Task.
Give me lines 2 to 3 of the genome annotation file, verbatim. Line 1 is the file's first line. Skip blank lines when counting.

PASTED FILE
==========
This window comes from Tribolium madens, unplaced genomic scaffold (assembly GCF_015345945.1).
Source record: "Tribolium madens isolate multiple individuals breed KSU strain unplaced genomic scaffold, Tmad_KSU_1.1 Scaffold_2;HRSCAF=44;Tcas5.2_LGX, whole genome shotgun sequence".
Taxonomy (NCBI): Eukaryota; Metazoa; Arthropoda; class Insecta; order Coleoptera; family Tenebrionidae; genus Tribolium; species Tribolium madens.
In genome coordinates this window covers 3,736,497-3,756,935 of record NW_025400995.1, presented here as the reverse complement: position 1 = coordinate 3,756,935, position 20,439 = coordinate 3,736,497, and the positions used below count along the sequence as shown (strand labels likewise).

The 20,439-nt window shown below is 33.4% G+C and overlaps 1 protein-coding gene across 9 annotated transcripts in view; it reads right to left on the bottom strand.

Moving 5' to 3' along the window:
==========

Source record: "Tribolium madens isolate multiple individuals breed KSU strain unplaced genomic scaffold, Tmad_KSU_1.1 Scaffold_2;HRSCAF=44;Tcas5.2_LGX, whole genome shotgun sequence".
Taxonomy (NCBI): Eukaryota; Metazoa; Arthropoda; class Insecta; order Coleoptera; family Tenebrionidae; genus Tribolium; species Tribolium madens.